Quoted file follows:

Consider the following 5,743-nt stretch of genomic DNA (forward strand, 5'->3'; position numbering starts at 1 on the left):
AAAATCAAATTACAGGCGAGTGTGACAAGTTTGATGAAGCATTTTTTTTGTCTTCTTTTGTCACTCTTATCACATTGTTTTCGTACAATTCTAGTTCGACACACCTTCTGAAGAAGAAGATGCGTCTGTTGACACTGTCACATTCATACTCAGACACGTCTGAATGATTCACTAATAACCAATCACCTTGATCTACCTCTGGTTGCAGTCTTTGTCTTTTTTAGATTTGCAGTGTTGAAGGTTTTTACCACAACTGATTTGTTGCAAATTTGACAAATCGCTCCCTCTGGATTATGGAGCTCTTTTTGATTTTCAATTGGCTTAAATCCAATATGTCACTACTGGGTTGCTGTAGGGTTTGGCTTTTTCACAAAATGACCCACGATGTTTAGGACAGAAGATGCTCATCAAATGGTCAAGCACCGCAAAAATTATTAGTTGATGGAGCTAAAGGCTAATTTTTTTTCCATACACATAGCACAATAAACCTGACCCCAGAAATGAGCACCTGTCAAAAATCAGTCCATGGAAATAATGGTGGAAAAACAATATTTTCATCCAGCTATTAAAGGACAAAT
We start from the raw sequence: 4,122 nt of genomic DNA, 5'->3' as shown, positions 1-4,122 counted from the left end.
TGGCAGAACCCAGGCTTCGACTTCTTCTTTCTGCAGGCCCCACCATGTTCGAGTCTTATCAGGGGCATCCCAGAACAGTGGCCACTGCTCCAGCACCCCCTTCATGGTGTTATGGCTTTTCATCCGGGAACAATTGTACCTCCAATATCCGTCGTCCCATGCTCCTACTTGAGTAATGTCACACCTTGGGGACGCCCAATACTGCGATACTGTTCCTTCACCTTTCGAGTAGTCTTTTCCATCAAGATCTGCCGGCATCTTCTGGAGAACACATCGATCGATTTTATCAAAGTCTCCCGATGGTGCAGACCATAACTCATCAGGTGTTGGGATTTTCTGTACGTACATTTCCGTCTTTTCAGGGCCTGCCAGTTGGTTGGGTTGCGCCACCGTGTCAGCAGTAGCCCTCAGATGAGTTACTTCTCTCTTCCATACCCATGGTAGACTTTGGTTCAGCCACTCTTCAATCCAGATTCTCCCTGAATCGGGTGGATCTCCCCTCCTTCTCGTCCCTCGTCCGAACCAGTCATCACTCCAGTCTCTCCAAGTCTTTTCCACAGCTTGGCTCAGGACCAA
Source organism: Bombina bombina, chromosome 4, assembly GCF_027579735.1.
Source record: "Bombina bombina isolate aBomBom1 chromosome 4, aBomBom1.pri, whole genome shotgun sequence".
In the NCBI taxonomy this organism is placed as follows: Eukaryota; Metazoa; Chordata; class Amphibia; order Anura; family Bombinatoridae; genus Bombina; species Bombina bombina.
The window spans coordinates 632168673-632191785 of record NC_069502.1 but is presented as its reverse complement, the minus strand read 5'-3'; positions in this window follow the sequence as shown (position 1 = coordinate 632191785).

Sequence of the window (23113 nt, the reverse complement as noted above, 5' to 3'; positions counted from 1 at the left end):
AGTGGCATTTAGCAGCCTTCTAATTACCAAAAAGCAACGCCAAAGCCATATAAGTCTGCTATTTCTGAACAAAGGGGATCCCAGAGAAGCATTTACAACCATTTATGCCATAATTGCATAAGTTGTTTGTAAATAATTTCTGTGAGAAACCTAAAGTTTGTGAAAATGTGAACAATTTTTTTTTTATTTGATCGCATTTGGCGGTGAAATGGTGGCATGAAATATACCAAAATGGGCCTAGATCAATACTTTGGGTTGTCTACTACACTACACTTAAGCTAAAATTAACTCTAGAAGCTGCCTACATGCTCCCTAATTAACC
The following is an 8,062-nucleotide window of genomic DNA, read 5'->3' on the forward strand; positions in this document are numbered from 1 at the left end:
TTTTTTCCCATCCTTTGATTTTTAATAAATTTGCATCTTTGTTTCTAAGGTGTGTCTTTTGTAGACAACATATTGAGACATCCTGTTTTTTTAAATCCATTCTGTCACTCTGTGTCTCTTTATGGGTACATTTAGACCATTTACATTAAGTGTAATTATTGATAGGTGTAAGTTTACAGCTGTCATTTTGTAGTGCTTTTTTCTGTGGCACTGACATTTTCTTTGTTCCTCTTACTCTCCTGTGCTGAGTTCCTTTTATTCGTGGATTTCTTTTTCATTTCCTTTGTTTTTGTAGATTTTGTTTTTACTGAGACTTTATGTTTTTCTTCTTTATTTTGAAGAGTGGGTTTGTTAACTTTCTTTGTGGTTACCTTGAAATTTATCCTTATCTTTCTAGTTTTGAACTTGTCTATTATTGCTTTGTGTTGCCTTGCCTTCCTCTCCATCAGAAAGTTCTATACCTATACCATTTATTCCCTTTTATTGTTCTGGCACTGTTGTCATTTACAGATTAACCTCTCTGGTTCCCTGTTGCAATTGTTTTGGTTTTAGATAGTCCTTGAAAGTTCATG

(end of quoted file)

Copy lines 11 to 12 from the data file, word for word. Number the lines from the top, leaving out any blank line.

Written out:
The following is an 8,062-nucleotide window of genomic DNA, read 5'->3' on the forward strand; positions in this document are numbered from 1 at the left end:
TTTTTTCCCATCCTTTGATTTTTAATAAATTTGCATCTTTGTTTCTAAGGTGTGTCTTTTGTAGACAACATATTGAGACATCCTGTTTTTTTAAATCCATTCTGTCACTCTGTGTCTCTTTATGGGTACATTTAGACCATTTACATTAAGTGTAATTATTGATAGGTGTAAGTTTACAGCTGTCATTTTGTAGTGCTTTTTTCTGTGGCACTGACATTTTCTTTGTTCCTCTTACTCTCCTGTGCTGAGTTCCTTTTATTCGTGGATTTCTTTTTCATTTCCTTTGTTTTTGTAGATTTTGTTTTTACTGAGACTTTATGTTTTTCTTCTTTATTTTGAAGAGTGGGTTTGTTAACTTTCTTTGTGGTTACCTTGAAATTTATCCTTATCTTTCTAGTTTTGAACTTGTCTATTATTGCTTTGTGTTGCCTTGCCTTCCTCTCCATCAGAAAGTTCTATACCTATACCATTTATTCCCTTTTATTGTTCTGGCACTGTTGTCATTTACAGATTAACCTCTCTGGTTCCCTGTTGCAATTGTTTTGGTTTTAGATAGTCCTTGAAAGTTCATG